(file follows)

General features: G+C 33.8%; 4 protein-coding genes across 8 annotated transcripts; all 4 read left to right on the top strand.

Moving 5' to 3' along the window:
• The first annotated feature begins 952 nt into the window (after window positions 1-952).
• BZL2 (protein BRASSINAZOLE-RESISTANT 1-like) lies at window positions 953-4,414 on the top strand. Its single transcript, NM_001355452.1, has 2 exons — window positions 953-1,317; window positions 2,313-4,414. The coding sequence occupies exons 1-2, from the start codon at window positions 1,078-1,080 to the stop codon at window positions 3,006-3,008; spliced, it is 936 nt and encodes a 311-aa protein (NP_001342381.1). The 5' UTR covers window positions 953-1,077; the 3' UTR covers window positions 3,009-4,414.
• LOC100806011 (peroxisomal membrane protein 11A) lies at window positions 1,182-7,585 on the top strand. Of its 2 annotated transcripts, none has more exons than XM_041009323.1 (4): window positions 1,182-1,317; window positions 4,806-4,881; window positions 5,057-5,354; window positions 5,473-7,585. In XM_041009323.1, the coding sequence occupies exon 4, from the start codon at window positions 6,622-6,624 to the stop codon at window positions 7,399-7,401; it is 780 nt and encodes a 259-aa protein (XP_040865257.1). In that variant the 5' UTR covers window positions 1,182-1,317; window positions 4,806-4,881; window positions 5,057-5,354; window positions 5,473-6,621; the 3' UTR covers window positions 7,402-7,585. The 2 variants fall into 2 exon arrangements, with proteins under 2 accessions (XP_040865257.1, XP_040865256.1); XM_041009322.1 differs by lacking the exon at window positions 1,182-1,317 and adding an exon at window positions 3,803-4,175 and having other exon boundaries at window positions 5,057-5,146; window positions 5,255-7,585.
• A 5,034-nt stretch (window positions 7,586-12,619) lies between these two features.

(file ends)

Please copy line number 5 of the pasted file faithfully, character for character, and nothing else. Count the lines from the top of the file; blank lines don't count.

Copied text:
• LOC100806011 (peroxisomal membrane protein 11A) lies at window positions 1,182-7,585 on the top strand. Of its 2 annotated transcripts, none has more exons than XM_041009323.1 (4): window positions 1,182-1,317; window positions 4,806-4,881; window positions 5,057-5,354; window positions 5,473-7,585. In XM_041009323.1, the coding sequence occupies exon 4, from the start codon at window positions 6,622-6,624 to the stop codon at window positions 7,399-7,401; it is 780 nt and encodes a 259-aa protein (XP_040865257.1). In that variant the 5' UTR covers window positions 1,182-1,317; window positions 4,806-4,881; window positions 5,057-5,354; window positions 5,473-6,621; the 3' UTR covers window positions 7,402-7,585. The 2 variants fall into 2 exon arrangements, with proteins under 2 accessions (XP_040865257.1, XP_040865256.1); XM_041009322.1 differs by lacking the exon at window positions 1,182-1,317 and adding an exon at window positions 3,803-4,175 and having other exon boundaries at window positions 5,057-5,146; window positions 5,255-7,585.